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Message Board > Knitting Lounge > Starting to knit ( Moderated by JEF)

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Starting to knit
Is it ridiculous to make a sweater so soon?
westmoon
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westmoon  Friend of PR
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Date: 1/8/13 2:33 PM

I was taught to knit aeons ago by my mum when I was about 12. As far as I remember I never finished anything, but I did master the basic skills.

I bought and ran through the Craftsy Knit Lab course over Christmas, and I was given a pile of vintage needles and wool by an elderly relative as well. Since then I've been burning up the knitting needles. I made a little scarf on 4mm needles just to relearn the basics and see if I was able to manage a consistent gauge, which was my downfall as a child when knitting. Now I am burning through a very simple shrug in stocking stitch on 11mm needles in a really nice burgundy vintage boucle wool from my elderly relative's stash.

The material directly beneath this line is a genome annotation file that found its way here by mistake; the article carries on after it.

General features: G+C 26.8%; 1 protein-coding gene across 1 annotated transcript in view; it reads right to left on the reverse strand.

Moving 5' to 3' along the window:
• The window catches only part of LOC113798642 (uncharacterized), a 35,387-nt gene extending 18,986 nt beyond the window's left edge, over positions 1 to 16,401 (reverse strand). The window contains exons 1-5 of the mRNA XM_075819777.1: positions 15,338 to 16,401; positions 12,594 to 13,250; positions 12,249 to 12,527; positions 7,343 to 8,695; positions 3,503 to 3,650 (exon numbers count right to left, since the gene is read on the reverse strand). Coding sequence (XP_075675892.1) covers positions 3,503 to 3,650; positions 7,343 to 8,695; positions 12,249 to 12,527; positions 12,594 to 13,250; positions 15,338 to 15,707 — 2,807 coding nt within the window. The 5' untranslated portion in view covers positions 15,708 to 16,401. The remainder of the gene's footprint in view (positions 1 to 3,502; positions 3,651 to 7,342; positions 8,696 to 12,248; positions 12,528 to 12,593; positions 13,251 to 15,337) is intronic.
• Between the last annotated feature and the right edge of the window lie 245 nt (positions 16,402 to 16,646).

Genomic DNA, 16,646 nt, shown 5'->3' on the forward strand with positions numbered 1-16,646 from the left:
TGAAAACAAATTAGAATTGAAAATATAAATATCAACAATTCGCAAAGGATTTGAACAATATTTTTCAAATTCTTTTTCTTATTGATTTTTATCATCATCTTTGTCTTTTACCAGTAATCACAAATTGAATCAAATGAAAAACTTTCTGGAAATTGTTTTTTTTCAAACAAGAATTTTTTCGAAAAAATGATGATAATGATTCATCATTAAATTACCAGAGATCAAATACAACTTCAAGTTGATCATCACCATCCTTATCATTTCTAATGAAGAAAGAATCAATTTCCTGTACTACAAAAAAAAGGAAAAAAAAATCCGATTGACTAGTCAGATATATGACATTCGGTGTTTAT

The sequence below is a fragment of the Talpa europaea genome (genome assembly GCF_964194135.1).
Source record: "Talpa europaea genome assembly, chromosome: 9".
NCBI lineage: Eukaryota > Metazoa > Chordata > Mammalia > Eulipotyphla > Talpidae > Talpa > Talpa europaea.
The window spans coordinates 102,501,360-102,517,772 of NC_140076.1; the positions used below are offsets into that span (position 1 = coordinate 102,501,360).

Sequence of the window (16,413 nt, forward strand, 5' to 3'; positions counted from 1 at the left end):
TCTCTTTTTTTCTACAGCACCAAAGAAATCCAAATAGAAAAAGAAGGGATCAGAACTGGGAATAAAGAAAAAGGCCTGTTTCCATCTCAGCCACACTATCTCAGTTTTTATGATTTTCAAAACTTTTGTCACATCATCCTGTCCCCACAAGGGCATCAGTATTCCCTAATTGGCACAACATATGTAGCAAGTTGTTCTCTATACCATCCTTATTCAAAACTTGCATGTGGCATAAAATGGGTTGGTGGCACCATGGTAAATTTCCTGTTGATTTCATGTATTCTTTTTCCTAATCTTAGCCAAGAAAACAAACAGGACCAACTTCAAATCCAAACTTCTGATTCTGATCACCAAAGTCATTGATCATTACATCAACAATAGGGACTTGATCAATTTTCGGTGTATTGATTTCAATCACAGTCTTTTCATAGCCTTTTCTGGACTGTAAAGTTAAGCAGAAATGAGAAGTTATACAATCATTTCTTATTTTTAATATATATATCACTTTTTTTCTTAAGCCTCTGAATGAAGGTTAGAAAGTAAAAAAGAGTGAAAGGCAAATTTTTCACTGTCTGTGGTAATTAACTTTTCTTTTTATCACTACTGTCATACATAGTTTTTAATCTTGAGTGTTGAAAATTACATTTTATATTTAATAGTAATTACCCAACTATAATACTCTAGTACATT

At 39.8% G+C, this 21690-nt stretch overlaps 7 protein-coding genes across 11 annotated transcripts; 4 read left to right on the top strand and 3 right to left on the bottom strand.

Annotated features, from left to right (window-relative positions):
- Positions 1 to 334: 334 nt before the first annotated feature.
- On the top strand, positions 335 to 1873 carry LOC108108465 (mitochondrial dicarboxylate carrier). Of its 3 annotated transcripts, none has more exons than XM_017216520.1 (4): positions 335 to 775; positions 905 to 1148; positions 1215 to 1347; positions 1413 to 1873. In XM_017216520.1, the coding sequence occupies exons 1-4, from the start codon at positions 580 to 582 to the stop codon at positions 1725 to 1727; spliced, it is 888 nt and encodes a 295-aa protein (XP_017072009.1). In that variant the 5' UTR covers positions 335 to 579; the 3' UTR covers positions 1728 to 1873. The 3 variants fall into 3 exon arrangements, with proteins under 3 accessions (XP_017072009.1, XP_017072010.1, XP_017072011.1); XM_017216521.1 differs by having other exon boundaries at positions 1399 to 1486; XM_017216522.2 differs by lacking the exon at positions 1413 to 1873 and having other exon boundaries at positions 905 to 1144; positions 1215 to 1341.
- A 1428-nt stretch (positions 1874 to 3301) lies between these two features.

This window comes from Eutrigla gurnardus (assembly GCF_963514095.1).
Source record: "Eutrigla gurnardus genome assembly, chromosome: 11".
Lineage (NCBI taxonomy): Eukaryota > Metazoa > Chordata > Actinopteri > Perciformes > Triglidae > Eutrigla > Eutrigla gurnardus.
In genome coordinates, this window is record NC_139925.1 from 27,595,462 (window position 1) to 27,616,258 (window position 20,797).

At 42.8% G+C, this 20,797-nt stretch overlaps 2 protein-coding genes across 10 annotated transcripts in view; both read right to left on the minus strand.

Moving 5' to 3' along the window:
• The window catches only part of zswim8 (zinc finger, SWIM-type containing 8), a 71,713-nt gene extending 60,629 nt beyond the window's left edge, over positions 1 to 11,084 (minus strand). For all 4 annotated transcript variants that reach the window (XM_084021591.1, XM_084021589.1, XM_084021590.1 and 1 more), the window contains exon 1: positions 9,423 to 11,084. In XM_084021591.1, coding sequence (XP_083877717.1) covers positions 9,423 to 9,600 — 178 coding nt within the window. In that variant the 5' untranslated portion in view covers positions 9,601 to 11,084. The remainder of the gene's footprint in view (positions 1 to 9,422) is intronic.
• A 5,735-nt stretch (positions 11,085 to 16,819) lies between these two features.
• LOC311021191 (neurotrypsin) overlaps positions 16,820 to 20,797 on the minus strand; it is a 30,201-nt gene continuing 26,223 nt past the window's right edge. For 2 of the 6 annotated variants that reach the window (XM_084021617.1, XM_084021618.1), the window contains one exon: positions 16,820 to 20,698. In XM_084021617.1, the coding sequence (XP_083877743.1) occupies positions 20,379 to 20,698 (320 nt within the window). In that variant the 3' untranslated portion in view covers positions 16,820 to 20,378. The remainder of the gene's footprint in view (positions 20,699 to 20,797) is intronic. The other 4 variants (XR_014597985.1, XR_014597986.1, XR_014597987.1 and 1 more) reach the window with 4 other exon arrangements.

As I look around on Ravelry though, I'm kind of at a loss for what to do next. I don't really want a million shrugs or socks or scarves and I dislike knitted hats. Am I crazy to think about trying a simple sweater pattern even though I've been knitting again for literally 9 days?
-- Edited on 1/8/13 2:34 PM --

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http://sewingnovice.blogspot.co.uk/
One woman. One sewing machine. One giant stack of fabric. What could possibly go wrong?

lisalu
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lisalu
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Date: 1/8/13 3:41 PM